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Chondrocalcinosis is very common but only tends to cause symptoms when it is caused by an underlying condition, such as osteoarthritis.

Chondrocalcinosis means the presence of calcium deposits in the cartilage of a joint. It was used to describe a condition called pseudogout (calcium pyrophosphate dihydrate crystal deposition disease, CPPD), but chondrocalcinosis is a more general term for calcium deposits and there are a number of other causes apart from pseudogout. For example, it may occur in severe osteoarthritis.

Chondrocalcinosis increases with age and has been reported to affect about 1 in 10 people.

See also the leaflet on Calcium Pyrophosphate Deposition (Pseudogout). CPPD is similar to gout, which is caused by excessive levels of uric acid in the body.

Normally, chondrocalcinosis itself does not cause any discomfort or any problem with joint function, and is only diagnosed by an X-ray. The symptoms therefore depend on the underlying cause of chondrocalcinosis, such as:

  • Joint pain and inflammation caused by osteoarthritis.
  • In pseudogout, the affected joint (especially the wrist, knee or ankle) becomes swollen and stiff. A fever might develop.
  • Symptoms associated with acute attacks of rheumatoid arthritis, such as joint stiffness, swelling and pain, affecting joints on both sides of the body.

Injuries that deteriorate the joint cartilage, such as different types of arthritis or repetitive injury can lead to excess deposits of calcium crystals in the joint. Older people are more at risk.

Other causes can be a lack of body magnesium or excess calcium or iron. The disease can also be related to many other disorders, such as hyperparathyroidism, hypothyroidism, low magnesium (hypomagnesaemia), low phosphate (hypophosphatasia), Wilson's disease and haemochromatosis.

Chondrocalcinosis can be seen with an X-ray CT scan, MRI, ultrasound or nuclear medicine scan. Other investigations will be needed to find out the underlying cause of the chondrocalcinosis, such as blood tests or taking a sample of the synovial fluid from the affected joint (intra articularly) to look for any possible underlying cause of the chondrocalcinosis.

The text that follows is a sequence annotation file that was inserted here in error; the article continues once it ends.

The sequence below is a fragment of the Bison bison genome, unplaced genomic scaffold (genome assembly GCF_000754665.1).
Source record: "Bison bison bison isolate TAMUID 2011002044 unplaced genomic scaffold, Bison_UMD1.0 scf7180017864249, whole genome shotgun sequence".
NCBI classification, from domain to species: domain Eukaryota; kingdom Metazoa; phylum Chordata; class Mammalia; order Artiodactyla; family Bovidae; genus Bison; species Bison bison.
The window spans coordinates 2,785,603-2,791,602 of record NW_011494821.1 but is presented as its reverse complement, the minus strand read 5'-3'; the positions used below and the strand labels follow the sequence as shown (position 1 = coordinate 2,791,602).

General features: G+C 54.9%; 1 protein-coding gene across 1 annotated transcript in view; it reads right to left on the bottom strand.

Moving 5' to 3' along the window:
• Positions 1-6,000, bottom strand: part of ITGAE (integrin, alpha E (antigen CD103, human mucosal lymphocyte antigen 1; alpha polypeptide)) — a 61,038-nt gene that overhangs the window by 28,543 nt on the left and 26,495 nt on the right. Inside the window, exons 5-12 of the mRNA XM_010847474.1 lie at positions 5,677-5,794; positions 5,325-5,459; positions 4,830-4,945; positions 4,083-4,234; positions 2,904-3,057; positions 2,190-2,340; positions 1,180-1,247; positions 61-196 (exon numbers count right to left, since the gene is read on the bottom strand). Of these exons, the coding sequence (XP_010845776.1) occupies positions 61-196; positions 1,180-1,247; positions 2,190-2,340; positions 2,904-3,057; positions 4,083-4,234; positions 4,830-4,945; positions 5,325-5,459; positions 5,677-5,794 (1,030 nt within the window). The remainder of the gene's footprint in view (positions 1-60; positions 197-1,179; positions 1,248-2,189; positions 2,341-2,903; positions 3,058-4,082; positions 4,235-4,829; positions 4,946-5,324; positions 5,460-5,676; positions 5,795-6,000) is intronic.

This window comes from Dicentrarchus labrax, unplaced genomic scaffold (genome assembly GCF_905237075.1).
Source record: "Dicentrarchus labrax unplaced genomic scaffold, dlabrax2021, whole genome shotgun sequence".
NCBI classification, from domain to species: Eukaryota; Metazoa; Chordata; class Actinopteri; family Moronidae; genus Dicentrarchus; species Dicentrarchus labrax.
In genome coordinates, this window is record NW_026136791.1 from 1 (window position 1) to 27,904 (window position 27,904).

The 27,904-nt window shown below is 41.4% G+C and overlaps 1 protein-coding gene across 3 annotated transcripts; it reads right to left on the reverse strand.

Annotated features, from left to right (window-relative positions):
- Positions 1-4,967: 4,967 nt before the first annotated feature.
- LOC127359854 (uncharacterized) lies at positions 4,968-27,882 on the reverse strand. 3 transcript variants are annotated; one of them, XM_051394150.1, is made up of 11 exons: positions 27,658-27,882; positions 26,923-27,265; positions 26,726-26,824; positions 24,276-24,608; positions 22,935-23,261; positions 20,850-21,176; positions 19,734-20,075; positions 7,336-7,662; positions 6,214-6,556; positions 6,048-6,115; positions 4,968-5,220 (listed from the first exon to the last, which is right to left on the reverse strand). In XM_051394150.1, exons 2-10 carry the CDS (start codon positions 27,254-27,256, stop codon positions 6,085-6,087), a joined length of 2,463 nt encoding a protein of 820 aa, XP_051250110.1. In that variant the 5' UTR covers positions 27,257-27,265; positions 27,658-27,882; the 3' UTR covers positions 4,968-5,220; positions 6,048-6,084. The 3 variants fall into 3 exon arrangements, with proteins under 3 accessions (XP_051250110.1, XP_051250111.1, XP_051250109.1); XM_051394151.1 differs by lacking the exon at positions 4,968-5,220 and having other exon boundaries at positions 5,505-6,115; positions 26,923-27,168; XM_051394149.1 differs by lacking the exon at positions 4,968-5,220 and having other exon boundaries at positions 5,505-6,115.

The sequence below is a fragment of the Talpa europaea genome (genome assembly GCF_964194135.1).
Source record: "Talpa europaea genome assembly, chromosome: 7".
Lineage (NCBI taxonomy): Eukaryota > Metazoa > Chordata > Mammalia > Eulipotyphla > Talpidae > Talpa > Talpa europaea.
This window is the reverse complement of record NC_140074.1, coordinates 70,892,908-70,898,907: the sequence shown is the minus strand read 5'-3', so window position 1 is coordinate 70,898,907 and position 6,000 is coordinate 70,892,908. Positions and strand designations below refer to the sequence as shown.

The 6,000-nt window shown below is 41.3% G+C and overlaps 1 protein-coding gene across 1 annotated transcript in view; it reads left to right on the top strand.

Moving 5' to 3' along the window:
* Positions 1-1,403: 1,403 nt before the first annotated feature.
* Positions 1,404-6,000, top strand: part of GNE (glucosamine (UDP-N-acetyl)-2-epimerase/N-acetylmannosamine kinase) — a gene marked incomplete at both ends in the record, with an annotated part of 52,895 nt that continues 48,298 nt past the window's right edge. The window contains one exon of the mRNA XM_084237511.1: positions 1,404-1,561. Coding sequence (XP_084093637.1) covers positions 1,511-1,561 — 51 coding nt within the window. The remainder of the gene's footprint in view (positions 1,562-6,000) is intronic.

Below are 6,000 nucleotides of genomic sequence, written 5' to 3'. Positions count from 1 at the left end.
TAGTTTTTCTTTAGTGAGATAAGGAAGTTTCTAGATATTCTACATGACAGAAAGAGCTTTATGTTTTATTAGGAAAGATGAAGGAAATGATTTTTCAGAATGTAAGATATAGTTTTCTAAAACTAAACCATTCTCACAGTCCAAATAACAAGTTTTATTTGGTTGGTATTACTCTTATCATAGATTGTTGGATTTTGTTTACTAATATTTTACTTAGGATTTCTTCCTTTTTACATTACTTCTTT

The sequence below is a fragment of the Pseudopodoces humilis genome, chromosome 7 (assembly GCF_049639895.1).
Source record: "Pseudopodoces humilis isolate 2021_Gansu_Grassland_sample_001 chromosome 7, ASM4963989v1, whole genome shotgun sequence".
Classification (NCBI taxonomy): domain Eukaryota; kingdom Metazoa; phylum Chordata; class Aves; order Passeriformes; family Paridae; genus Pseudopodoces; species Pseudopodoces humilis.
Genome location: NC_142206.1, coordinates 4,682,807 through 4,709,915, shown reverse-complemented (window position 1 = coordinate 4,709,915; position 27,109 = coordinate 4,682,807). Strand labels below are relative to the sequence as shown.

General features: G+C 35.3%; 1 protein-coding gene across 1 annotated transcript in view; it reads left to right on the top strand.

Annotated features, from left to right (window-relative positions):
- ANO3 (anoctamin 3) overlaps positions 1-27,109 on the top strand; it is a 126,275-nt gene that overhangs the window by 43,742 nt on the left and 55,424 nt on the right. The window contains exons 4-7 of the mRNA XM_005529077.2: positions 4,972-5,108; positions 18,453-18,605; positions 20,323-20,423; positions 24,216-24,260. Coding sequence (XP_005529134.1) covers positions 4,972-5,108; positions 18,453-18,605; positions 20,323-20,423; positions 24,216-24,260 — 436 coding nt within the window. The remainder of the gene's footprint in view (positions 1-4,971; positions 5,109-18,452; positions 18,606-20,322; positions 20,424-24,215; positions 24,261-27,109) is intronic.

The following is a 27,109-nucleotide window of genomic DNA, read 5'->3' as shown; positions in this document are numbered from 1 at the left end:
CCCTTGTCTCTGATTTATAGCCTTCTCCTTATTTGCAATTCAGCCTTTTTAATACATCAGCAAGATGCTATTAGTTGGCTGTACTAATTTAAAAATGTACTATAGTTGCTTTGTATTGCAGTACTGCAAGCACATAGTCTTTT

If the chondrocalcinosis is related to an underlying condition, the underlying condition must be treated first. Treatment will also be needed to manage symptoms associated with the underlying cause, such as treatment to reduce pain and stiffness of an affected joint with non-steroidal anti-inflammatory drugs (NSAIDs).

Some measures to prevent joint wear and tear can help to reduce calcium deposits in the cartilage. Regular moderate exercise to increase muscle strength and maintaining a healthy weight can help.

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Further reading and references

  • Zamora EA, Naik R; Calcium Pyrophosphate Deposition Disease.

  • Karimzadeh H, Sirous M, Sadati SN, et al; Prevalence of Chondrocalcinosis in Patients above 50 Years and the Relationship with Osteoarthritis. Adv Biomed Res. 2017 Jul 316:98. doi: 10.4103/2277-9175.211835. eCollection 2017.

  • Moret CS, Iordache E, D'Ambrosi R, et al; Chondrocalcinosis does not affect functional outcome and prosthesis survival in patients after total or unicompartmental knee arthroplasty: a systematic review. Knee Surg Sports Traumatol Arthrosc. 2022 Mar30(3):1039-1049. doi: 10.1007/s00167-021-06519-6. Epub 2021 Mar 6.

  • Abhishek A, Doherty S, Maciewicz R, et al; Chondrocalcinosis is common in the absence of knee involvement. Arthritis Res Ther. 2012 Oct 414(5):R205. doi: 10.1186/ar4043.